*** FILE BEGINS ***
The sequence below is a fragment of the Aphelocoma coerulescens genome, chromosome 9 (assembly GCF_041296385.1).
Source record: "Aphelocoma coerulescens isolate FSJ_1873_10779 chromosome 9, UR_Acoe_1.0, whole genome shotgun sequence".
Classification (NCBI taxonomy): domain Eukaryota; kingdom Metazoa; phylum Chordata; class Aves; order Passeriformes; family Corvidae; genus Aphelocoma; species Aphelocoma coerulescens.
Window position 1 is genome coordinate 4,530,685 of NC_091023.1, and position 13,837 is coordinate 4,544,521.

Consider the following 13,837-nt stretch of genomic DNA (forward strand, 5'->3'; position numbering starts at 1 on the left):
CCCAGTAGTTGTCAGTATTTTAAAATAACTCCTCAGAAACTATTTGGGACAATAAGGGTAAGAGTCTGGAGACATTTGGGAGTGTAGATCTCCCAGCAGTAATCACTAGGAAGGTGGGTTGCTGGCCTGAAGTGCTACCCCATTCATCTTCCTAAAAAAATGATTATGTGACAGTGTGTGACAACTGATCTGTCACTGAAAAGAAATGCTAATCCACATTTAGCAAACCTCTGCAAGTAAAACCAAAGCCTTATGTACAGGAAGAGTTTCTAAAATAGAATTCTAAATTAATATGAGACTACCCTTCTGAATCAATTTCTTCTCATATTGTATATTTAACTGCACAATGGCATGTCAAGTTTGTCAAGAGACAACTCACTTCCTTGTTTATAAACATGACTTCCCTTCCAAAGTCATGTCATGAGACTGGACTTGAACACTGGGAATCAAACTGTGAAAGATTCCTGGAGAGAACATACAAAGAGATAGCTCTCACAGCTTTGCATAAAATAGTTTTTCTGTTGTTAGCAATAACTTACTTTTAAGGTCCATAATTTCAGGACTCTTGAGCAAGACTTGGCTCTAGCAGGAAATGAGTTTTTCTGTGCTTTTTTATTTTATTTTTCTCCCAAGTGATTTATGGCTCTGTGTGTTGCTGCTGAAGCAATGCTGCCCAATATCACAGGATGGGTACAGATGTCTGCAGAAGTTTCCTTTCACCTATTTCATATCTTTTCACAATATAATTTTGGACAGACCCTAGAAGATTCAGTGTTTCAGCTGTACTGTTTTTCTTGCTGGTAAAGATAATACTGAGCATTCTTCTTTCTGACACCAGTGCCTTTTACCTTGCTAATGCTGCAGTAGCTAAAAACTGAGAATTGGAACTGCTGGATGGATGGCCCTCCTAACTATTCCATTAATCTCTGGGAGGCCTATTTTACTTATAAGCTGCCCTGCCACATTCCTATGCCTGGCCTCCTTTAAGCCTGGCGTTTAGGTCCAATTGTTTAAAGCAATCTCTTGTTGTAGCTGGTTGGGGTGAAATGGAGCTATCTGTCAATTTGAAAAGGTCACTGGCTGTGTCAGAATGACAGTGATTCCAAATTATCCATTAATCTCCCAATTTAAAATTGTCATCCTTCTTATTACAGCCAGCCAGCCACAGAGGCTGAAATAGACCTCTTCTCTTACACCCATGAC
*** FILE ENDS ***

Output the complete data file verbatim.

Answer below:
The sequence below is a fragment of the Aphelocoma coerulescens genome, chromosome 9 (assembly GCF_041296385.1).
Source record: "Aphelocoma coerulescens isolate FSJ_1873_10779 chromosome 9, UR_Acoe_1.0, whole genome shotgun sequence".
Classification (NCBI taxonomy): domain Eukaryota; kingdom Metazoa; phylum Chordata; class Aves; order Passeriformes; family Corvidae; genus Aphelocoma; species Aphelocoma coerulescens.
Window position 1 is genome coordinate 4,530,685 of NC_091023.1, and position 13,837 is coordinate 4,544,521.

Consider the following 13,837-nt stretch of genomic DNA (forward strand, 5'->3'; position numbering starts at 1 on the left):
CCCAGTAGTTGTCAGTATTTTAAAATAACTCCTCAGAAACTATTTGGGACAATAAGGGTAAGAGTCTGGAGACATTTGGGAGTGTAGATCTCCCAGCAGTAATCACTAGGAAGGTGGGTTGCTGGCCTGAAGTGCTACCCCATTCATCTTCCTAAAAAAATGATTATGTGACAGTGTGTGACAACTGATCTGTCACTGAAAAGAAATGCTAATCCACATTTAGCAAACCTCTGCAAGTAAAACCAAAGCCTTATGTACAGGAAGAGTTTCTAAAATAGAATTCTAAATTAATATGAGACTACCCTTCTGAATCAATTTCTTCTCATATTGTATATTTAACTGCACAATGGCATGTCAAGTTTGTCAAGAGACAACTCACTTCCTTGTTTATAAACATGACTTCCCTTCCAAAGTCATGTCATGAGACTGGACTTGAACACTGGGAATCAAACTGTGAAAGATTCCTGGAGAGAACATACAAAGAGATAGCTCTCACAGCTTTGCATAAAATAGTTTTTCTGTTGTTAGCAATAACTTACTTTTAAGGTCCATAATTTCAGGACTCTTGAGCAAGACTTGGCTCTAGCAGGAAATGAGTTTTTCTGTGCTTTTTTATTTTATTTTTCTCCCAAGTGATTTATGGCTCTGTGTGTTGCTGCTGAAGCAATGCTGCCCAATATCACAGGATGGGTACAGATGTCTGCAGAAGTTTCCTTTCACCTATTTCATATCTTTTCACAATATAATTTTGGACAGACCCTAGAAGATTCAGTGTTTCAGCTGTACTGTTTTTCTTGCTGGTAAAGATAATACTGAGCATTCTTCTTTCTGACACCAGTGCCTTTTACCTTGCTAATGCTGCAGTAGCTAAAAACTGAGAATTGGAACTGCTGGATGGATGGCCCTCCTAACTATTCCATTAATCTCTGGGAGGCCTATTTTACTTATAAGCTGCCCTGCCACATTCCTATGCCTGGCCTCCTTTAAGCCTGGCGTTTAGGTCCAATTGTTTAAAGCAATCTCTTGTTGTAGCTGGTTGGGGTGAAATGGAGCTATCTGTCAATTTGAAAAGGTCACTGGCTGTGTCAGAATGACAGTGATTCCAAATTATCCATTAATCTCCCAATTTAAAATTGTCATCCTTCTTATTACAGCCAGCCAGCCACAGAGGCTGAAATAGACCTCTTCTCTTACACCCATGAC